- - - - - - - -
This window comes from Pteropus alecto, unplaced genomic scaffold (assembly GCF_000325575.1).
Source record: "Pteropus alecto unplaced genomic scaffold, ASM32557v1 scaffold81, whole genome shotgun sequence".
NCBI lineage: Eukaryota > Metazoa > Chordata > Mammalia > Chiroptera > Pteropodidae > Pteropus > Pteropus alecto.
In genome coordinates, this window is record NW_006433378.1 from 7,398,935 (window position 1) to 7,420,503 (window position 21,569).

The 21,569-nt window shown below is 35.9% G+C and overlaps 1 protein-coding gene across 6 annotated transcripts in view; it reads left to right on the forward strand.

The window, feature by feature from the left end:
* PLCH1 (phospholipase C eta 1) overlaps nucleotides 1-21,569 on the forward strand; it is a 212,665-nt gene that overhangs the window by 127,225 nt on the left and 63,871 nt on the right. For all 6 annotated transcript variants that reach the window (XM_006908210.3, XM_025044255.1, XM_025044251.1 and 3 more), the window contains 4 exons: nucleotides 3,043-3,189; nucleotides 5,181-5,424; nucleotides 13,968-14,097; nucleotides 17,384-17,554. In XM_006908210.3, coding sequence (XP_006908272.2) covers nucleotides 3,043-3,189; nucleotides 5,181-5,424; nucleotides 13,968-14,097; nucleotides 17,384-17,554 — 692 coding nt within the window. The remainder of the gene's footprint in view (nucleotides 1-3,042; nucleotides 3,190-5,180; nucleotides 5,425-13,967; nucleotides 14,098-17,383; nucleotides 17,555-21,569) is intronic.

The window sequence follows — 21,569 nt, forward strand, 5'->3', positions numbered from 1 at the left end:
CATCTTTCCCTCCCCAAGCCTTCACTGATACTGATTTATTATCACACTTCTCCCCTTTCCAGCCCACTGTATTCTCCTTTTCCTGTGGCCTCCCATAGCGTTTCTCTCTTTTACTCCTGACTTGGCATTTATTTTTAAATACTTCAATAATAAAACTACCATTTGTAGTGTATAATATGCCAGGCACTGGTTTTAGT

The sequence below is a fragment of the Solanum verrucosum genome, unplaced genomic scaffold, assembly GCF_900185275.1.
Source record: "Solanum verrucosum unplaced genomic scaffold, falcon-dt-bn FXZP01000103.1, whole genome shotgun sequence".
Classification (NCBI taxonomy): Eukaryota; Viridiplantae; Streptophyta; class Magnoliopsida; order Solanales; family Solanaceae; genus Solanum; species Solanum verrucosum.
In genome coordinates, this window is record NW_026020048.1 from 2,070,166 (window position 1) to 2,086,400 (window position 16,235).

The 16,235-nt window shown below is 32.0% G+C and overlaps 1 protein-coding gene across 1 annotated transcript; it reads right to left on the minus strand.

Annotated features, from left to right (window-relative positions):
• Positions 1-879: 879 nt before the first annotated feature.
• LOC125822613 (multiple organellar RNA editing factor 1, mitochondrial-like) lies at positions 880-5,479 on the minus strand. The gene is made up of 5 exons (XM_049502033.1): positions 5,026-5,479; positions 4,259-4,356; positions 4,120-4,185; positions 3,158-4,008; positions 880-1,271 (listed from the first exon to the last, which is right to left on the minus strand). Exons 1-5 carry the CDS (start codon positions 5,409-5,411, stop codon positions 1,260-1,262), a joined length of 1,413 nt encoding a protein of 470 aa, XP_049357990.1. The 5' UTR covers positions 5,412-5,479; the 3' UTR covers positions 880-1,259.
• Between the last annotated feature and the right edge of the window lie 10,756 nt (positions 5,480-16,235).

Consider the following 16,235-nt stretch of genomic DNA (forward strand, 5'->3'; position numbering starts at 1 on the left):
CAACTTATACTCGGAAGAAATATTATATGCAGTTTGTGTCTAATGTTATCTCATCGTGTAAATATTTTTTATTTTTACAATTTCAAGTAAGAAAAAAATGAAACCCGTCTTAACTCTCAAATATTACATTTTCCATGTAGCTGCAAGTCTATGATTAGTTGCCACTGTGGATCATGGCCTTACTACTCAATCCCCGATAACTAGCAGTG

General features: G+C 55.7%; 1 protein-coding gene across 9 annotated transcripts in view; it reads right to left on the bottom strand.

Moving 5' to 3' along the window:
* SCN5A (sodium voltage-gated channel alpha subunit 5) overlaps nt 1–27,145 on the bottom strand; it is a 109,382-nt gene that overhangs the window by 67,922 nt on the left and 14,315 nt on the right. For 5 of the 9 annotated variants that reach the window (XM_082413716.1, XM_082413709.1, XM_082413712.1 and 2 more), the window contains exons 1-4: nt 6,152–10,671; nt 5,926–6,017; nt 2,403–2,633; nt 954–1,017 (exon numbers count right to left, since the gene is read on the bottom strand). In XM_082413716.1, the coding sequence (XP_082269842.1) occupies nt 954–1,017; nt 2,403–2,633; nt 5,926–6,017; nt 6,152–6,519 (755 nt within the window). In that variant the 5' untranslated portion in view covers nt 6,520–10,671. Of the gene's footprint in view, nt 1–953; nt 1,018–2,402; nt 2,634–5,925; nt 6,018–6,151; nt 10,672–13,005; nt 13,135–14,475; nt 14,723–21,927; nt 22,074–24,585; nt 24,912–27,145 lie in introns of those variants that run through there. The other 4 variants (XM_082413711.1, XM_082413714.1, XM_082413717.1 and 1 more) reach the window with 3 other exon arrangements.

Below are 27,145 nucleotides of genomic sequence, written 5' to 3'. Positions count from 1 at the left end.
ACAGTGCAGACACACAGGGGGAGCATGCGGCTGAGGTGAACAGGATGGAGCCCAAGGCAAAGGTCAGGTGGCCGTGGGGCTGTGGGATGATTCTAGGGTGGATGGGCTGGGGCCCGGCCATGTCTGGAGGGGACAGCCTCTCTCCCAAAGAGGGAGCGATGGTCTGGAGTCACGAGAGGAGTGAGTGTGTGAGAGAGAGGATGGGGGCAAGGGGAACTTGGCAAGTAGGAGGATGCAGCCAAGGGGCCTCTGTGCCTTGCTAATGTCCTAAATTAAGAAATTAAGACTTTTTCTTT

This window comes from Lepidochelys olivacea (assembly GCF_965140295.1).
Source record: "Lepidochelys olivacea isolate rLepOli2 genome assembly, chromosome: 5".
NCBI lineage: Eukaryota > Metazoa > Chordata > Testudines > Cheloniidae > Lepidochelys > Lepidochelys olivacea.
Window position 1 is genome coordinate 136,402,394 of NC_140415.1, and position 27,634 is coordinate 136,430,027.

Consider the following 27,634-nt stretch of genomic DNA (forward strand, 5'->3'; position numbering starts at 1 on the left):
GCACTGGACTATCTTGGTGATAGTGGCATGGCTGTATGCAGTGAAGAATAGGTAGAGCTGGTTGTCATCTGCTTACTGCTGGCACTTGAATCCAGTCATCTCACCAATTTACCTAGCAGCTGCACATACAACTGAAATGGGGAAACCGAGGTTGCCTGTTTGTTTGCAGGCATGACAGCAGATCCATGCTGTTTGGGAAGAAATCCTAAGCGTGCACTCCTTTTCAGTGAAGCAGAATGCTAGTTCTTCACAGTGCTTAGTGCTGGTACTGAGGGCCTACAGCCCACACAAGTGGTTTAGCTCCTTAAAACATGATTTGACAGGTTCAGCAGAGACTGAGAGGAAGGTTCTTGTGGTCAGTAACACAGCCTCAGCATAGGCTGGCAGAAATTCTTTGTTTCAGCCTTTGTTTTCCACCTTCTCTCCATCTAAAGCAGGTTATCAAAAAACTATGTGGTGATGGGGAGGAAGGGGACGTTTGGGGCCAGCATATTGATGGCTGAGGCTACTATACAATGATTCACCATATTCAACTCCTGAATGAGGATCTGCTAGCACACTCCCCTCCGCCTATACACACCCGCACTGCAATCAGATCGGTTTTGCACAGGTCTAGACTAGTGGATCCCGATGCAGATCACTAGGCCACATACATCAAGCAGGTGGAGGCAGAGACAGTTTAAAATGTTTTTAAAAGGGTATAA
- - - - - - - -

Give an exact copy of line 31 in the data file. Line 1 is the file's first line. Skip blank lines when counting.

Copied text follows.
GCACTGGACTATCTTGGTGATAGTGGCATGGCTGTATGCAGTGAAGAATAGGTAGAGCTGGTTGTCATCTGCTTACTGCTGGCACTTGAATCCAGTCATCTCACCAATTTACCTAGCAGCTGCACATACAACTGAAATGGGGAAACCGAGGTTGCCTGTTTGTTTGCAGGCATGACAGCAGATCCATGCTGTTTGGGAAGAAATCCTAAGCGTGCACTCCTTTTCAGTGAAGCAGAATGCTAGTTCTTCACAGTGCTTAGTGCTGGTACTGAGGGCCTACAGCCCACACAAGTGGTTTAGCTCCTTAAAACATGATTTGACAGGTTCAGCAGAGACTGAGAGGAAGGTTCTTGTGGTCAGTAACACAGCCTCAGCATAGGCTGGCAGAAATTCTTTGTTTCAGCCTTTGTTTTCCACCTTCTCTCCATCTAAAGCAGGTTATCAAAAAACTATGTGGTGATGGGGAGGAAGGGGACGTTTGGGGCCAGCATATTGATGGCTGAGGCTACTATACAATGATTCACCATATTCAACTCCTGAATGAGGATCTGCTAGCACACTCCCCTCCGCCTATACACACCCGCACTGCAATCAGATCGGTTTTGCACAGGTCTAGACTAGTGGATCCCGATGCAGATCACTAGGCCACATACATCAAGCAGGTGGAGGCAGAGACAGTTTAAAATGTTTTTAAAAGGGTATAA